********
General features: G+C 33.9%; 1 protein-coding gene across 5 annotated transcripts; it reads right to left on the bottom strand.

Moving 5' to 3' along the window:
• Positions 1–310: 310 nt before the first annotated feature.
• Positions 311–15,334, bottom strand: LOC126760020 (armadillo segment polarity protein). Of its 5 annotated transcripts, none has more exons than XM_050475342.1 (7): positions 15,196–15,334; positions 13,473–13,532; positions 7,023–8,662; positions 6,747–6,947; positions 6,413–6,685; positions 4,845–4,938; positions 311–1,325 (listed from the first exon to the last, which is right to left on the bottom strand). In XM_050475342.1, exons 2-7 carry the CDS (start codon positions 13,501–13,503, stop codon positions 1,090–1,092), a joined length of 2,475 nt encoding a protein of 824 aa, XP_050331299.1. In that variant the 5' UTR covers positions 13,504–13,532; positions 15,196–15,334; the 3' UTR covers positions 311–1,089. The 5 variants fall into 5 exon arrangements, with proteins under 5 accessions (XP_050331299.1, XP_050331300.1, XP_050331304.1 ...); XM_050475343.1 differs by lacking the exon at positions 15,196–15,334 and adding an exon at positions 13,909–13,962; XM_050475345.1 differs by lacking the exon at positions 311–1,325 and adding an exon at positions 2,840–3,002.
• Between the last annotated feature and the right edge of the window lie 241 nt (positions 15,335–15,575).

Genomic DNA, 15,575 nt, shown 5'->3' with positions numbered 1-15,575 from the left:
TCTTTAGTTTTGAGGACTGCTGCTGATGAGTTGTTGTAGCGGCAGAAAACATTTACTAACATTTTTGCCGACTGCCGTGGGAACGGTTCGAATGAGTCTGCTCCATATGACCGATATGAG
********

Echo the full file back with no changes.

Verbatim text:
General features: G+C 33.9%; 1 protein-coding gene across 5 annotated transcripts; it reads right to left on the bottom strand.

Moving 5' to 3' along the window:
• Positions 1–310: 310 nt before the first annotated feature.
• Positions 311–15,334, bottom strand: LOC126760020 (armadillo segment polarity protein). Of its 5 annotated transcripts, none has more exons than XM_050475342.1 (7): positions 15,196–15,334; positions 13,473–13,532; positions 7,023–8,662; positions 6,747–6,947; positions 6,413–6,685; positions 4,845–4,938; positions 311–1,325 (listed from the first exon to the last, which is right to left on the bottom strand). In XM_050475342.1, exons 2-7 carry the CDS (start codon positions 13,501–13,503, stop codon positions 1,090–1,092), a joined length of 2,475 nt encoding a protein of 824 aa, XP_050331299.1. In that variant the 5' UTR covers positions 13,504–13,532; positions 15,196–15,334; the 3' UTR covers positions 311–1,089. The 5 variants fall into 5 exon arrangements, with proteins under 5 accessions (XP_050331299.1, XP_050331300.1, XP_050331304.1 ...); XM_050475343.1 differs by lacking the exon at positions 15,196–15,334 and adding an exon at positions 13,909–13,962; XM_050475345.1 differs by lacking the exon at positions 311–1,325 and adding an exon at positions 2,840–3,002.
• Between the last annotated feature and the right edge of the window lie 241 nt (positions 15,335–15,575).

Genomic DNA, 15,575 nt, shown 5'->3' with positions numbered 1-15,575 from the left:
TCTTTAGTTTTGAGGACTGCTGCTGATGAGTTGTTGTAGCGGCAGAAAACATTTACTAACATTTTTGCCGACTGCCGTGGGAACGGTTCGAATGAGTCTGCTCCATATGACCGATATGAG